The identification of GRASP55/65 also allows us to manipulate Golgi stack formation and thus to determine the biological significance of Golgi structure formation. Golgi fragmentation has major effects on protein transport and processing. First, Golgi destruction accelerates protein trafficking. Inhibition of Golgi stack formation by microinjected GRASP65 antibodies accelerates CD8 trafficking. Depletion of both GRASPs destroys the Golgi structure and enhances trafficking of the cell adhesion protein integrin, the vesicular stomatitis virus G glycoprotein (VSVG), and the lysosomal enzyme cathepsin D. The Golgi tethering protein GM130 is unaffected, indicating that the observed effect is not caused by the disruption of membrane tethering. Golgi destruction also increases the rate and efficiency of COPI vesicle formation in vitro and membrane association of coat proteins in cells. Second, Golgi destruction impairs accurate protein glycosylation. GRASP depletion does not impact the expression level and localization of Golgi enzymes, but decreases sialic acid levels on the cell surface. Third, Golgi destruction causes missorting of proteins, e.g. cathepsin D precursor, to the extracellular space. We propose that Golgi stack formation is a flux regulator for protein trafficking and thereby functions as a quality control mechanism for protein sorting and modifications, especially glycosylation. (Fig. 3).
Golgi biogenesis: how to form a new Golgi when a cell divides?
Here we focus on the role of monoubiquitination in regulating Golgi membrane dynamics in the cell cycle. Several converging lines of evidence have suggested that monoubiquitination plays an essential role in the regulation of Golgi membrane dynamics in the cell cycle. Monoubiquitination, as a regulatory signal, occurs during mitotic Golgi disassembly and is required for subsequent Golgi reassembly (Fig. 4). The AAA ATPase p97 and its adapter protein p47 are involved in membrane fusion during post-mitotic Golgi reassembly. The p97/p47 complex binds to monoubiquitin through the UBA domain of p47, and this interaction is required for p97-mediated Golgi membrane fusion. Proteasome activity is not involved in either Golgi disassembly or reassembly. We have identified a Golgi-localized ubiquitin E3 ligase HACE1 which is involved in mitotic Golgi disassembly and discovered the p97/p47 binding protein VCIP135 as a deubiquitinating enzyme whose activity is required for post-mitotic Golgi reassembly. HACE1 is a tumor suppressor whose expression is down regulated in a number of tumors. We have also recently identified the substrates on the Golgi membranes whose ubiquitination and deubiquitination are regulated by HACE1 and VCIP135 in the cell cycle. These data suggest that cycles of addition and removal of ubiquitin to and from substrates regulate Golgi membrane dynamics during cell division. We are currently determining the coordination and regulation of these machineries in the biogenesis of the Golgi apparatus in the mammalian cell cycle.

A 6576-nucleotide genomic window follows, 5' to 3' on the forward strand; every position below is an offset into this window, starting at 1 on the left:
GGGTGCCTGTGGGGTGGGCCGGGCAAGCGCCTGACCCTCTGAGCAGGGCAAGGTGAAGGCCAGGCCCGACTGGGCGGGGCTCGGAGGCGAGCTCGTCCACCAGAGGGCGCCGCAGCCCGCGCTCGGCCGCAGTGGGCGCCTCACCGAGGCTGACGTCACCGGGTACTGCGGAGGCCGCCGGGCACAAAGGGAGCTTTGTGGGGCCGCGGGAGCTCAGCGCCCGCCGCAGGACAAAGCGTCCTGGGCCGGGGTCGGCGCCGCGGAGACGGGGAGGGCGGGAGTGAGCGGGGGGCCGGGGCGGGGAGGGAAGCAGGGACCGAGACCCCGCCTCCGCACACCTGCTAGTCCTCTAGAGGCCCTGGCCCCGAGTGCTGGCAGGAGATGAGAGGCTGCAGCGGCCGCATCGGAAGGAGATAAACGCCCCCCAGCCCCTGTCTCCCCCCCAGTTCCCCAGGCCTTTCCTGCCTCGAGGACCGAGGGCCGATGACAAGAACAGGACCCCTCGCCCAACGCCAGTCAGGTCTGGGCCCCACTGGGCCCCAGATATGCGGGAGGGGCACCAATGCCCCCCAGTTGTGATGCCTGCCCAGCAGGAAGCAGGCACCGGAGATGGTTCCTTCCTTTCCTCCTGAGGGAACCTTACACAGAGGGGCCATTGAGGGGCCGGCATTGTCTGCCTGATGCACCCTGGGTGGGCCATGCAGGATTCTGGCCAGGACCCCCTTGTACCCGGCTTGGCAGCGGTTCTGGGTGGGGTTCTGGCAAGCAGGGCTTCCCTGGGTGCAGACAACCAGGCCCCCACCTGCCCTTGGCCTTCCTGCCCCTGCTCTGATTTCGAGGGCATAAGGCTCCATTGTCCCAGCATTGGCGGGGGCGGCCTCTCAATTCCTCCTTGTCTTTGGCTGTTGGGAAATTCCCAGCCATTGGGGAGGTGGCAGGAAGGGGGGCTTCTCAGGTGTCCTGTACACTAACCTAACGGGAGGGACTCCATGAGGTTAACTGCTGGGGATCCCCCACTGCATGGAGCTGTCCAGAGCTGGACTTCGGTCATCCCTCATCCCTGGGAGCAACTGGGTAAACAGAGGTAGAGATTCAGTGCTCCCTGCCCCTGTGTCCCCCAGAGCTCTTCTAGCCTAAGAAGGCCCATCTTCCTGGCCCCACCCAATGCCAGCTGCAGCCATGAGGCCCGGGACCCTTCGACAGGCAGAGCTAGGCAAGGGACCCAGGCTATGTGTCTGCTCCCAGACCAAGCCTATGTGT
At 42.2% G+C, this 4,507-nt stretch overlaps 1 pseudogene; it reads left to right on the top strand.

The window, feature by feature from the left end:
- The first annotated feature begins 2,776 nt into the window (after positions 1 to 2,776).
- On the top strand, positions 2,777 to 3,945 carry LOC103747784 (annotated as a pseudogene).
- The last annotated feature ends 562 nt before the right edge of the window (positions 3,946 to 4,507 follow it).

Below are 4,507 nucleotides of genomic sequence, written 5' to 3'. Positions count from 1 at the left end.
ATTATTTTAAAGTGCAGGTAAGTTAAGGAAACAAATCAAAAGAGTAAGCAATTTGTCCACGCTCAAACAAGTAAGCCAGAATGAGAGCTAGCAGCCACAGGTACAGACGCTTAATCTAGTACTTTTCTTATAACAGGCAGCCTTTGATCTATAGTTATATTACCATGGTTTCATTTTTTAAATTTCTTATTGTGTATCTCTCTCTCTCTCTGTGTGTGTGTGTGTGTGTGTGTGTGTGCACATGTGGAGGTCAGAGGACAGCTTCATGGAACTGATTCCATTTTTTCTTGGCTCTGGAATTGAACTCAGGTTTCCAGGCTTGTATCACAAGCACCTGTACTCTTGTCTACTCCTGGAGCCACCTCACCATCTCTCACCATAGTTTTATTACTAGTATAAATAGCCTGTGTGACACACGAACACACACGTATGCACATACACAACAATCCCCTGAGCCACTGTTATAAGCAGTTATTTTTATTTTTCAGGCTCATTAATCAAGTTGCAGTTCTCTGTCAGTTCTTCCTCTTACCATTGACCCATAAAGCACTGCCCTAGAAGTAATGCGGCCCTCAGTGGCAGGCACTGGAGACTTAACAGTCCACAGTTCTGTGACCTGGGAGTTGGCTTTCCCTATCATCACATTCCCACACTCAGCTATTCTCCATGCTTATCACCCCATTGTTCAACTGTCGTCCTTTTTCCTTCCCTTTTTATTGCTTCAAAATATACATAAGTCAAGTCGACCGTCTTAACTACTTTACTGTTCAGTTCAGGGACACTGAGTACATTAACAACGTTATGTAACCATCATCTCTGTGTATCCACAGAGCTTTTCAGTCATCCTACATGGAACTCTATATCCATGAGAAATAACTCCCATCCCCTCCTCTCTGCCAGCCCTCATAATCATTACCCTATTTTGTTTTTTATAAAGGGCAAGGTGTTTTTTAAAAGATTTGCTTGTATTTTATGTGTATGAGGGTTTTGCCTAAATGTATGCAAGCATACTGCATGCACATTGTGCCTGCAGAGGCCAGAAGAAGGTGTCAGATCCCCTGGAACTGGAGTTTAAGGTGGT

Golgi defect in diseases: cause, effect, and correction?
Golgi defects and dysfunctions of protein trafficking have been observed in many diseases. We have started to apply our expertise on Golgi structure formation to determine the cause of Golgi defect and its effects on the development of the disease, such as in AD, asthma and cancer. For example, Golgi fragmentation occurs in neurons of patients with Alzheimer’s disease (AD), but the underlying molecular mechanism causing the defects and the subsequent effects on disease development remain unknown. We have examined the Golgi structure in APPswe/PS1∆E9 transgenic mouse and tissue culture models and found that accumulation of amyloid beta peptides (Aβ) leads to Golgi fragmentation. Further biochemistry and cell biology studies revealed that Golgi fragmentation in AD is caused by phosphorylation of Golgi structural proteins such as GRASP65, which is induced by Aβ-triggered cdk5 activation. Significantly, inhibiting cdk5 or expressing nonphosphorylatable GRASP65 mutants both rescued the Golgi structure and reduced Aβ secretion by elevating α-cleavage of the amyloid precursor protein (APP). Our study provides a molecular mechanism for Golgi fragmentation and its effects on APP trafficking and processing in AD, suggesting Golgi as a potential drug target for AD treatment. In collaboration with Drs. Henry Paulson and Geoffery Murphy at UM medical school, we are currently testing whether rescue of the Golgi structure and function in an AD mouse model delays the disease development.